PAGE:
SCSI/FC disks vs. IDE/ATA disks
I read your Ask the Expert Q&A
where you stated that:
"SCSI and Fibre Channel disks are manufactured to much stricter tolerances than IDE disk and even ATA disks. The "duty cycle" for IDE and ATA is "spec'ed" much lower than that of Fibre or SCSI disks. This means the bearings and the actuator arm mechanics used in the higher priced drives are rated for more useful life than both IDE and ATA. SCSI and Fibre disks are built to get hammered by read/write data requests all day long, every day, for years. IDE is built to sit in a PC or laptop and get spun down when you go home."
Can you please tell me where can I find a document and information that can prove those differences between IDE and SCSI HDD especially the fact that "bearings and the actuator arm mechanics used in the higher priced drives are rated for more useful life than both IDE and ATA"?
All you need to do is go to any disk manufacturers Web site and pull down the spec sheets for the individual drives. You can try HGST
if you like which will give you information on IBM and Hitachi drives.
One of the important factors you will notice within the spec sheets are the MTB
(mean time between failure) ratings for each type of drive. You will find that the ATA type drives, which are built to be placed in PC type environments and therefore priced cheaply, will be rated lower than those built for very high duty cycle environments like RAID arrays. If you look closely at the spec sheets, you will notice different components being used within the drives built for different environments.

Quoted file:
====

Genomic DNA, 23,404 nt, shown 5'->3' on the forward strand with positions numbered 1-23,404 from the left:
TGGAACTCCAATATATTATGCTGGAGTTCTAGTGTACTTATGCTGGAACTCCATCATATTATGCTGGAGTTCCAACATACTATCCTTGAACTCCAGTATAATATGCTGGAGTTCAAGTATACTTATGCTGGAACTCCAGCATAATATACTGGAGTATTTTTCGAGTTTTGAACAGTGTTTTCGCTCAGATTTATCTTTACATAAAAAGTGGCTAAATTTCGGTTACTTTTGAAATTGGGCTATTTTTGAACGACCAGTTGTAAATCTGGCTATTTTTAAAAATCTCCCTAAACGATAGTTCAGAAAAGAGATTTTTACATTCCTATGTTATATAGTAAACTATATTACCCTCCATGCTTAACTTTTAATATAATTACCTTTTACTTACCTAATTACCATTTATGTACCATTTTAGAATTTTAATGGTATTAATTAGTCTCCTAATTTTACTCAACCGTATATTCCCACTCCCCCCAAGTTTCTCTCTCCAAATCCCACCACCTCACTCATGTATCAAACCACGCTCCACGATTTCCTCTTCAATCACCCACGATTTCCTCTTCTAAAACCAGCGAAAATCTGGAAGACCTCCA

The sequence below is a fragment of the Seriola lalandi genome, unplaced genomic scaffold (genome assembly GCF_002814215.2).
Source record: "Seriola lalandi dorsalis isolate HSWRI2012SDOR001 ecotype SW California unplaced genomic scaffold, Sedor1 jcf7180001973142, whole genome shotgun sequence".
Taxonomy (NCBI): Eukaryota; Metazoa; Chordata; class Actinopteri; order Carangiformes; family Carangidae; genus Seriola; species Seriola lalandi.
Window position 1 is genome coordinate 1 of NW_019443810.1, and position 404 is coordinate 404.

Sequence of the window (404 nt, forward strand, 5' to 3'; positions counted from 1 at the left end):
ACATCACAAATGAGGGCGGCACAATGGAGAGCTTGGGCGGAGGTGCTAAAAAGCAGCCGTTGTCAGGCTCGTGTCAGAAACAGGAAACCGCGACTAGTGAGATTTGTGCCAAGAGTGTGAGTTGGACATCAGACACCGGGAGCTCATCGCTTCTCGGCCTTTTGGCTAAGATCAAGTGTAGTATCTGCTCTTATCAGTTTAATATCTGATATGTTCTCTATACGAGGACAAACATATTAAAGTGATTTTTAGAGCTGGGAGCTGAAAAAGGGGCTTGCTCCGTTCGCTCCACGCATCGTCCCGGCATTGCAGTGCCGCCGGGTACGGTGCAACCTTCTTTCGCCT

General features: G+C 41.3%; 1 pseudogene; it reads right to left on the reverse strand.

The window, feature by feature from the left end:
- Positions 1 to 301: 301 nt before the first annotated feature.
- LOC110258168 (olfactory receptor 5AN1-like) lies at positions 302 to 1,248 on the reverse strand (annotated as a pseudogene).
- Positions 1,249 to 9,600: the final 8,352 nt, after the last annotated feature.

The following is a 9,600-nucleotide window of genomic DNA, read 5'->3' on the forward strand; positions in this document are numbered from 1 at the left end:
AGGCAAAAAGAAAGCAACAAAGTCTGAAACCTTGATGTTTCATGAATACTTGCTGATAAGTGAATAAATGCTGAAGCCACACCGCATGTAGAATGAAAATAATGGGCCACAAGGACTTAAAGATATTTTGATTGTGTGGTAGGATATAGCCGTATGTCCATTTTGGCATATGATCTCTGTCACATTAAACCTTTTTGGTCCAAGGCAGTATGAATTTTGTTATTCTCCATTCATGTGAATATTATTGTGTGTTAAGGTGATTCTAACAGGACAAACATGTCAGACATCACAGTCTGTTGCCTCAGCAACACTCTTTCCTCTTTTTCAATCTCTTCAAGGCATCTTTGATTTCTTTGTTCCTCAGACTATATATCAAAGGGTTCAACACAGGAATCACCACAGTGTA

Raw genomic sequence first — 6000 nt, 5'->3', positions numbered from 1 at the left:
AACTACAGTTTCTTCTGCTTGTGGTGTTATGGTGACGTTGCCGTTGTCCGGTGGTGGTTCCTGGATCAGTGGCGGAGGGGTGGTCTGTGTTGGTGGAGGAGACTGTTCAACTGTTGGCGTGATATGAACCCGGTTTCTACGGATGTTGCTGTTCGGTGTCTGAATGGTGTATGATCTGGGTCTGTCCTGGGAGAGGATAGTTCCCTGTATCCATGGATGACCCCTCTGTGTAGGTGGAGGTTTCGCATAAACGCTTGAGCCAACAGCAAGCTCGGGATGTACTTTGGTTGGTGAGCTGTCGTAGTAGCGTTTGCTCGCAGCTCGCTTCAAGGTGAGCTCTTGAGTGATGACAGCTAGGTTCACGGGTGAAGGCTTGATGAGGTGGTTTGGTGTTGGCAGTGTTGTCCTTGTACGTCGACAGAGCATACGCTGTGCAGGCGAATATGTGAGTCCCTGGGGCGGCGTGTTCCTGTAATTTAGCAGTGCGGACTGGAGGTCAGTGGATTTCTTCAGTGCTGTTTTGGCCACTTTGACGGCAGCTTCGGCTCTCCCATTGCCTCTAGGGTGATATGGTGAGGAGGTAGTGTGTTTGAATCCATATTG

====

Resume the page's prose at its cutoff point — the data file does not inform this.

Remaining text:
The high-end, 2.5 million hour MTBF drives used in high duty cycle environments will cave more exotic components, like "fluid dynamic bearing spindle motors", "acoustic and shock dampers" and AFC media (AntiFerromagnetically Coupled) based on "glass substrate."
The lower cost drives like IDE, ATA, etc. will most likely use less exotic (and less expensive) components and have lower ratings for vibration, temperature, shock and acoustics. You will see MTBF ratings in the 300,000 to 500,000 hour ranges, and lower duty cycles (say 20% rather than 100%). Also look for variations in POH (power on hours) and start/stop cycles. It all comes down to the old adage "you get what you pay for."
Hope this helps.
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This was first published in January 2004